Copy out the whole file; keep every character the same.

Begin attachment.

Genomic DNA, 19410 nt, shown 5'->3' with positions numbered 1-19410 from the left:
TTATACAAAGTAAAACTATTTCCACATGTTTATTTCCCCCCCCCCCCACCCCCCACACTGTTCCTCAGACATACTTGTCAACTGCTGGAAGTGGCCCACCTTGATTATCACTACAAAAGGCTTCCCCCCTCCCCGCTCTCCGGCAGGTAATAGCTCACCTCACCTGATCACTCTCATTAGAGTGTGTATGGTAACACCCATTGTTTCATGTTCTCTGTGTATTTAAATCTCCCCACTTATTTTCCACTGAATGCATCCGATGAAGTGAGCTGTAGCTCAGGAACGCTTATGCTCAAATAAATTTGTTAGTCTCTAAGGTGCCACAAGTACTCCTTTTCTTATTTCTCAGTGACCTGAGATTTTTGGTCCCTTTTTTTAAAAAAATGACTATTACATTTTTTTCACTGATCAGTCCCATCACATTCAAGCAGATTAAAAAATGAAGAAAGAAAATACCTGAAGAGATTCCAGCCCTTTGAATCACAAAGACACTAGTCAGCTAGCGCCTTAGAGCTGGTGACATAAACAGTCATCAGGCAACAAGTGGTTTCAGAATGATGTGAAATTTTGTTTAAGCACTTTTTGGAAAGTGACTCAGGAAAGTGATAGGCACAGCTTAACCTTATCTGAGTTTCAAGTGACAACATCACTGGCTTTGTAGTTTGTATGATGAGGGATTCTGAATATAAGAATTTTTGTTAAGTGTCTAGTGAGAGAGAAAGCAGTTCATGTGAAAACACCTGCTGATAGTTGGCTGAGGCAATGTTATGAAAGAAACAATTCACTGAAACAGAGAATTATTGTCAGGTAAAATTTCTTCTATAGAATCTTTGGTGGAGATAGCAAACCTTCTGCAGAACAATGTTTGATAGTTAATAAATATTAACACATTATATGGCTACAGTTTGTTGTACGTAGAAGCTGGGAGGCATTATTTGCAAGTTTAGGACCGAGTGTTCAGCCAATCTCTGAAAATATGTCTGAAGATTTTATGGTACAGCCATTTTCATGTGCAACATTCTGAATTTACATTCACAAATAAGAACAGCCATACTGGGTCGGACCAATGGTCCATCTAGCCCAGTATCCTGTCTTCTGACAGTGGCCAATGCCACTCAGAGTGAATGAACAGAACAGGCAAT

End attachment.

Genomic DNA, 19410 nt, shown 5'->3' with positions numbered 1-19410 from the left:
TTATACAAAGTAAAACTATTTCCACATGTTTATTTCCCCCCCCCCCCACCCCCCACACTGTTCCTCAGACATACTTGTCAACTGCTGGAAGTGGCCCACCTTGATTATCACTACAAAAGGCTTCCCCCCTCCCCGCTCTCCGGCAGGTAATAGCTCACCTCACCTGATCACTCTCATTAGAGTGTGTATGGTAACACCCATTGTTTCATGTTCTCTGTGTATTTAAATCTCCCCACTTATTTTCCACTGAATGCATCCGATGAAGTGAGCTGTAGCTCAGGAACGCTTATGCTCAAATAAATTTGTTAGTCTCTAAGGTGCCACAAGTACTCCTTTTCTTATTTCTCAGTGACCTGAGATTTTTGGTCCCTTTTTTTAAAAAAATGACTATTACATTTTTTTCACTGATCAGTCCCATCACATTCAAGCAGATTAAAAAATGAAGAAAGAAAATACCTGAAGAGATTCCAGCCCTTTGAATCACAAAGACACTAGTCAGCTAGCGCCTTAGAGCTGGTGACATAAACAGTCATCAGGCAACAAGTGGTTTCAGAATGATGTGAAATTTTGTTTAAGCACTTTTTGGAAAGTGACTCAGGAAAGTGATAGGCACAGCTTAACCTTATCTGAGTTTCAAGTGACAACATCACTGGCTTTGTAGTTTGTATGATGAGGGATTCTGAATATAAGAATTTTTGTTAAGTGTCTAGTGAGAGAGAAAGCAGTTCATGTGAAAACACCTGCTGATAGTTGGCTGAGGCAATGTTATGAAAGAAACAATTCACTGAAACAGAGAATTATTGTCAGGTAAAATTTCTTCTATAGAATCTTTGGTGGAGATAGCAAACCTTCTGCAGAACAATGTTTGATAGTTAATAAATATTAACACATTATATGGCTACAGTTTGTTGTACGTAGAAGCTGGGAGGCATTATTTGCAAGTTTAGGACCGAGTGTTCAGCCAATCTCTGAAAATATGTCTGAAGATTTTATGGTACAGCCATTTTCATGTGCAACATTCTGAATTTACATTCACAAATAAGAACAGCCATACTGGGTCGGACCAATGGTCCATCTAGCCCAGTATCCTGTCTTCTGACAGTGGCCAATGCCACTCAGAGTGAATGAACAGAACAGGCAAT